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Employees must buy into the company policy for better cloud security

One of the biggest threats to cloud security isn't necessarily outsider threats or even malicious insiders: It's employees who aren't aware of and/or following the rules. Forbes reported that CEB, an advisory company, found 60 percent of firms have suffered a serious data breach that they weren't initially aware of. Even if they have a solid data security policy in place, CEB said 93 percent of employees have violated one of the organization's policies and don't even realize it.

"Policies need to be set quite close to the ground," said CEB's Jeremy Bergsman. "That means empowering people for day to day work. A lot of the best companies are re-writing security policies in a way that gets out of the mindset of 'things you can't do' and instead are made with a mindset of providing guidance for good decision making."

Bergsman said policies are written in a way that isn't reflective of the way work gets done, thus employees work around the policies instead of with them. This is made worse by the fact that working at home and working at the office is becoming a blurred line among younger workers. Forbes said a recent survey by Cisco found 40 percent of workers were aware that their company's policy did not allow personal use of the internet and 70 percent violated that policy.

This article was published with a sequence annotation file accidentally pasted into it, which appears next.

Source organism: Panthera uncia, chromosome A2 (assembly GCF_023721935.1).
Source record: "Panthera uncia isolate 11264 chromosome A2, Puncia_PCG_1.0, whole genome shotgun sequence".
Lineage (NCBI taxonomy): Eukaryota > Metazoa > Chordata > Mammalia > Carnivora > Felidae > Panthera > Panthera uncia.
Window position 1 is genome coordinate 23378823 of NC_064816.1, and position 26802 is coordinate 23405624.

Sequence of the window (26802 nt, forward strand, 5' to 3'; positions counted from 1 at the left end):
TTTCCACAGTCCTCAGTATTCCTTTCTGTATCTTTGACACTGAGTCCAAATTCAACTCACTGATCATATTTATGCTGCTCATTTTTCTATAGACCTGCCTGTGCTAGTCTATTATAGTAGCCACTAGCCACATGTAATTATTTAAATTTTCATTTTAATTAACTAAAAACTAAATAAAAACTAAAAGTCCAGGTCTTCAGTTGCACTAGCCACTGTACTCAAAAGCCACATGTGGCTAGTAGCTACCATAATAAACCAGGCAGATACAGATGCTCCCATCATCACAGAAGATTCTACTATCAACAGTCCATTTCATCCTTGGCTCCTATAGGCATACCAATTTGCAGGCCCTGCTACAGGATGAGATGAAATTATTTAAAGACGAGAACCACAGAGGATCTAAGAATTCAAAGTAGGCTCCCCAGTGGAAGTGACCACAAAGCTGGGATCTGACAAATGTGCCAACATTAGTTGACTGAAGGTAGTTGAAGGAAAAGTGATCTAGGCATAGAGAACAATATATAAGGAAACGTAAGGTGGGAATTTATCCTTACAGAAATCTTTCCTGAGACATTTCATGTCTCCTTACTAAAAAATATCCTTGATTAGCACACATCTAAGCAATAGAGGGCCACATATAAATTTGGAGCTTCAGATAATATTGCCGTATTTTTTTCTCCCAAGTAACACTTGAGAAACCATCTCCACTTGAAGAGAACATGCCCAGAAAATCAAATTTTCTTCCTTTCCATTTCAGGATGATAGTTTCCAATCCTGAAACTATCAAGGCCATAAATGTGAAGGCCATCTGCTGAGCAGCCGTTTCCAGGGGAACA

While none of this may seem like a big deal to many, Forbes said most types of cyber infections and malware are likely to come from what many may think is harmless use of web services. Especially with online ads on legitimate websites now more likely to contain malware, people must be extremely careful with how they navigate the Internet. Cisco's John Stewart said that most people don't know where work starts and home begins in many instances, so companies need to educate and train users for best practices of using the web at work. Standards and policies must be made clear to employees to help understand what is acceptable on their end.

Business News Daily said the best cloud computing standards will let employees interact with data in many diverse and unique ways while also being secure. Eric Knudson, a representative of technology services company Touchbase, told the website that security and access are usually at odds with one another, so it will be up to the provider and business to figure out a way that these can work together in a way that makes sense for all parties involved.

"Encryption, versioning and audit or e-discovery capabilities tend to be afterthoughts," Knudson said, "But if you're considering cloud storage for your business, these should be important considerations. They may be the primary considerations, in fact."


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